Following a Tree

Lucy Corrander, an English garden blogger at Loose and Leafy, has invited bloggers from around the world to join her in ‘following’ a tree.

Her invitation really caught my attention. It sounded like a great idea … a good monthly discipline and a way to focus on the changes that occur in a tree over a entire year.

So once a month from now on (or so the plan goes), I’ll be writing a short entry about the tree I’ve decided to follow, noting how it changes and develops, month by month.

Picking the tree to ‘follow’ wasn’t easy. I thought about following the large and beautiful linden tree that is at the end of the lawn or one of the birch trees that were bent over in the ice storm, that we tied up a few weeks ago. I considered following one of the ancient maple trees that grow along the bank above the lake, planted there over 100 years ago when the resort hotel that stood on our property was opening for business.

But in the end I settled on a tree I planted in 2012 in the lower garden: corylus avellana ‘Red Majestic.’ His Majesty goes by various other names: contorted filbert. European filbert. European hazel.

Call him what you will. I call him interesting. Although at the moment, he’s looking a little chilly.

Wrapped up for winter in not-so-regal robes.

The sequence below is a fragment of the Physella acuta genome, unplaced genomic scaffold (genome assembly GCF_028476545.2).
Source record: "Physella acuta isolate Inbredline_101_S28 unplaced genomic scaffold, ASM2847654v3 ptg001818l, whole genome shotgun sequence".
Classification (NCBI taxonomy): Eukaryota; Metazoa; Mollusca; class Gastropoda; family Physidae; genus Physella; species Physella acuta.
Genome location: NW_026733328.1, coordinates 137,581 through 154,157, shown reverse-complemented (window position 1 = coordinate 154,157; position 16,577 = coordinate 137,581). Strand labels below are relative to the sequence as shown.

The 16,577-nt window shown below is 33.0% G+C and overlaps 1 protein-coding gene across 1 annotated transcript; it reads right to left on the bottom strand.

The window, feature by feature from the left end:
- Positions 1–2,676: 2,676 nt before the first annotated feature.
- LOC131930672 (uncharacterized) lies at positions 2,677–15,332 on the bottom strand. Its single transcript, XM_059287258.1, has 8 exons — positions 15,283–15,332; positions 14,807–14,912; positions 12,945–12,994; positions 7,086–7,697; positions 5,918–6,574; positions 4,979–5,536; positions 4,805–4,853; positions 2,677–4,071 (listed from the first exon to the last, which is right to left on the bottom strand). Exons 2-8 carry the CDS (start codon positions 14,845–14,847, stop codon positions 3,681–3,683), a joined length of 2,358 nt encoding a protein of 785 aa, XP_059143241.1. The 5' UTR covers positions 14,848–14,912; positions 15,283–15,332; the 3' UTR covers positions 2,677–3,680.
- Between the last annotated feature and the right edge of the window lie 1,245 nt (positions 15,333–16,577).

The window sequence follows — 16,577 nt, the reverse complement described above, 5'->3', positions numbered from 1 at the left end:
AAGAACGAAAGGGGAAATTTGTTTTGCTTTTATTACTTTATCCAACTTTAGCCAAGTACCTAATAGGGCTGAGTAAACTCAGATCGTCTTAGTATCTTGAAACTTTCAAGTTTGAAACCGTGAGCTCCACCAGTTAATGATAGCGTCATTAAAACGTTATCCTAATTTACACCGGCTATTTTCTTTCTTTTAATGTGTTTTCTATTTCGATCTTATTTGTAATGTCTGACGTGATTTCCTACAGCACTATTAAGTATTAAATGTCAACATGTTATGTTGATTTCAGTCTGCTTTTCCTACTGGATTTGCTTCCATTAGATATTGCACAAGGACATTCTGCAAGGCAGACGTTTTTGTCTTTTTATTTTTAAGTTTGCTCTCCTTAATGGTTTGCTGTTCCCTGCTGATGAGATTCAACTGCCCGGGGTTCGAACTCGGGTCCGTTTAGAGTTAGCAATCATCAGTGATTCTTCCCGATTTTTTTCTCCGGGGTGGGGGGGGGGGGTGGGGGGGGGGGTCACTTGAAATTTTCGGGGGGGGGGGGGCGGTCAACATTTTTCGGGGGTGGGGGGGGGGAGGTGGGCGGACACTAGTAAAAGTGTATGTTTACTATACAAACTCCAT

Wrapped up for winter, the tree may not appear very interesting, but give him time… he will become a multi-stemmed deciduous tree, growing to about 7 feet, if I’m lucky. His most obvious virtue is the twisted branches. Plus rich, coarse-textured burgundy foliage and catkins that should provide a strong accent in the lower garden.

This shot shows the snow-covered border where I planted the tree in the summer of 2012. He has grown only a little bit — or maybe not at all — since then. Under all the snow, it is hard to tell. But this summer I’m hoping for a growth spurt.

The burlap tent looks like its about to slip down the hill and into the frozen lake.
But I promise, underneath the burlap the tree is straight.

A close-up under the burlap that is protecting the tree from winter winds shows those twisted branches.

You can see the contorted branches
But what is that lumpy thing?

The burlap will come off in a month, or maybe less, depending on the weather. Next winter, I hope we won’t need it at all. Then we can enjoy the contorted form. That is, if His Majesty grows tall enough for the branches to stick out of the snow.